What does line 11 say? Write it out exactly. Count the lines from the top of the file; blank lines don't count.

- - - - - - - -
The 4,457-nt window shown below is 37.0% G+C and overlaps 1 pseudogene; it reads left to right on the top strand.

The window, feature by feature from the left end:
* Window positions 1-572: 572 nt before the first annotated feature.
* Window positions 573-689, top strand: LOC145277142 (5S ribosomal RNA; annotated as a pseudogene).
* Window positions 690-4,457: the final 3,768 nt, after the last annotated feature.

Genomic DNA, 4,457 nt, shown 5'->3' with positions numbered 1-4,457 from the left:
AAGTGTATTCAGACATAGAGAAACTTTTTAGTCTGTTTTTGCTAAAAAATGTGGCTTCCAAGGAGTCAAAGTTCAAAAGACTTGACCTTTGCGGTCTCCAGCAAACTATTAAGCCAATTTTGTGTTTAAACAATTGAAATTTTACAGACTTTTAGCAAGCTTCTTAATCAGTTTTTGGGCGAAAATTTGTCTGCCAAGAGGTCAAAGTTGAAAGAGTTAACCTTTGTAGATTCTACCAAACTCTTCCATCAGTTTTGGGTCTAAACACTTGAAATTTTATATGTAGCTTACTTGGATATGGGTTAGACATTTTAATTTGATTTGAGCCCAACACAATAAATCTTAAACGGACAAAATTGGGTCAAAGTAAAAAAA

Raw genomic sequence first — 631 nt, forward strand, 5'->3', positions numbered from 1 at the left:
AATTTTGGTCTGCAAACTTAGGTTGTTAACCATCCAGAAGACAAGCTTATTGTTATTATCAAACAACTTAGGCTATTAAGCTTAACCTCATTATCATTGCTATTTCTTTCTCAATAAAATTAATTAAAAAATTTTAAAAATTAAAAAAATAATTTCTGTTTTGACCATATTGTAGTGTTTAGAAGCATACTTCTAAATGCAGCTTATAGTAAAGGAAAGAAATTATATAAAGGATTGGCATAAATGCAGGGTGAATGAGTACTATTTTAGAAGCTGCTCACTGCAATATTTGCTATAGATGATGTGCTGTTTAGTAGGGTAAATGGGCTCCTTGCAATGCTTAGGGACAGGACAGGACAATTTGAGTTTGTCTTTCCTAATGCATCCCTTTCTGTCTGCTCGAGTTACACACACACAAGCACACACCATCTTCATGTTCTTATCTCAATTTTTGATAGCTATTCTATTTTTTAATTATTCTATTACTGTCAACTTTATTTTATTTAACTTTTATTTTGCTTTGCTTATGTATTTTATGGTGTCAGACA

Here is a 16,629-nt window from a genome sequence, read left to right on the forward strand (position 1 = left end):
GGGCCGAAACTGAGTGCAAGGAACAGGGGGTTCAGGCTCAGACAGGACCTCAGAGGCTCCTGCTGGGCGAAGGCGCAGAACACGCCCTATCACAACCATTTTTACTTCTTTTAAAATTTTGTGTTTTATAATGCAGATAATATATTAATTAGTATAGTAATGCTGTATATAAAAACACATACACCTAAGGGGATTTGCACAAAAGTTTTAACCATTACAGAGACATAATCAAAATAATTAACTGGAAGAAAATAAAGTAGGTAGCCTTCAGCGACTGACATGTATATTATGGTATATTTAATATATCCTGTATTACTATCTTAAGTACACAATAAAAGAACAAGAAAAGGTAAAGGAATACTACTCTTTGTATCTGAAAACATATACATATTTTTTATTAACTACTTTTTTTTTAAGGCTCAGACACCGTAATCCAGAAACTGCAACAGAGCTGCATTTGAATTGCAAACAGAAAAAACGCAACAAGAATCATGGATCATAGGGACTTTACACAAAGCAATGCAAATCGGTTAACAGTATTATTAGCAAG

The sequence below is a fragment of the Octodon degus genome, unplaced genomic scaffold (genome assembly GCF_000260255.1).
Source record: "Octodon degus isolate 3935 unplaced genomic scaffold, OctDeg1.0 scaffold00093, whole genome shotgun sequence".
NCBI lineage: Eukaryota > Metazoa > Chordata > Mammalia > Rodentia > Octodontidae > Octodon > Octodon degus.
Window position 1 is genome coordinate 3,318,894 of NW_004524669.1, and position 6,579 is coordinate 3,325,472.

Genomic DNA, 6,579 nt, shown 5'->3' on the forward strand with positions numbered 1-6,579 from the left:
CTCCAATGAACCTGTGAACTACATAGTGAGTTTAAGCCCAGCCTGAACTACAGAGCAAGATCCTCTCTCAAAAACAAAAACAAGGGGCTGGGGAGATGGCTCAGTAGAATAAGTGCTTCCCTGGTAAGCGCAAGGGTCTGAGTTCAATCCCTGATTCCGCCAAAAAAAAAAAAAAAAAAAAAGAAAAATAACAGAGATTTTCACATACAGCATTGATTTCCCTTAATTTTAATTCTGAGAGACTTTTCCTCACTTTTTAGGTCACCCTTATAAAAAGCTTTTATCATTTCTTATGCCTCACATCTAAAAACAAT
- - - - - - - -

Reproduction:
GGGCCGAAACTGAGTGCAAGGAACAGGGGGTTCAGGCTCAGACAGGACCTCAGAGGCTCCTGCTGGGCGAAGGCGCAGAACACGCCCTATCACAACCATTTTTACTTCTTTTAAAATTTTGTGTTTTATAATGCAGATAATATATTAATTAGTATAGTAATGCTGTATATAAAAACACATACACCTAAGGGGATTTGCACAAAAGTTTTAACCATTACAGAGACATAATCAAAATAATTAACTGGAAGAAAATAAAGTAGGTAGCCTTCAGCGACTGACATGTATATTATGGTATATTTAATATATCCTGTATTACTATCTTAAGTACACAATAAAAGAACAAGAAAAGGTAAAGGAATACTACTCTTTGTATCTGAAAACATATACATATTTTTTATTAACTACTTTTTTTTTAAGGCTCAGACACCGTAATCCAGAAACTGCAACAGAGCTGCATTTGAATTGCAAACAGAAAAAACGCAACAAGAATCATGGATCATAGGGACTTTACACAAAGCAATGCAAATCGGTTAACAGTATTATTAGCAAG